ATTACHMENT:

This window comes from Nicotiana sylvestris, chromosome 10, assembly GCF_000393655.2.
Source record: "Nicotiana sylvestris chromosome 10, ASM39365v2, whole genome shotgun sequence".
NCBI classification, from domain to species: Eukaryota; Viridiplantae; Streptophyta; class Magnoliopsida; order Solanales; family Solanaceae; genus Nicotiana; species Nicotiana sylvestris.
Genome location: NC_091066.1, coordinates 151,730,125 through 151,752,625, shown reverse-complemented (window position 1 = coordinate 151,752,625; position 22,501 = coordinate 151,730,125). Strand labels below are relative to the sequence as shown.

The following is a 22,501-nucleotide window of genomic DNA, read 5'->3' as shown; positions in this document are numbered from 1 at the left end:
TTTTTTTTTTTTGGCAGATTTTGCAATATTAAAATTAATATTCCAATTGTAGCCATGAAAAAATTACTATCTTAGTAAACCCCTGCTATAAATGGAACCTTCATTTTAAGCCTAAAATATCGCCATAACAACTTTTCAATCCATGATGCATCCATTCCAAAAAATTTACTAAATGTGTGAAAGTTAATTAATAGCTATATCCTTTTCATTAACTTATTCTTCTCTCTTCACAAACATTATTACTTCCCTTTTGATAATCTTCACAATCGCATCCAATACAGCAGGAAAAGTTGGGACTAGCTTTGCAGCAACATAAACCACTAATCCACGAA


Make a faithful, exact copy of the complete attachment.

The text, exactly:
This window comes from Nicotiana sylvestris, chromosome 10, assembly GCF_000393655.2.
Source record: "Nicotiana sylvestris chromosome 10, ASM39365v2, whole genome shotgun sequence".
NCBI classification, from domain to species: Eukaryota; Viridiplantae; Streptophyta; class Magnoliopsida; order Solanales; family Solanaceae; genus Nicotiana; species Nicotiana sylvestris.
Genome location: NC_091066.1, coordinates 151,730,125 through 151,752,625, shown reverse-complemented (window position 1 = coordinate 151,752,625; position 22,501 = coordinate 151,730,125). Strand labels below are relative to the sequence as shown.

The following is a 22,501-nucleotide window of genomic DNA, read 5'->3' as shown; positions in this document are numbered from 1 at the left end:
TTTTTTTTTTTTGGCAGATTTTGCAATATTAAAATTAATATTCCAATTGTAGCCATGAAAAAATTACTATCTTAGTAAACCCCTGCTATAAATGGAACCTTCATTTTAAGCCTAAAATATCGCCATAACAACTTTTCAATCCATGATGCATCCATTCCAAAAAATTTACTAAATGTGTGAAAGTTAATTAATAGCTATATCCTTTTCATTAACTTATTCTTCTCTCTTCACAAACATTATTACTTCCCTTTTGATAATCTTCACAATCGCATCCAATACAGCAGGAAAAGTTGGGACTAGCTTTGCAGCAACATAAACCACTAATCCACGAA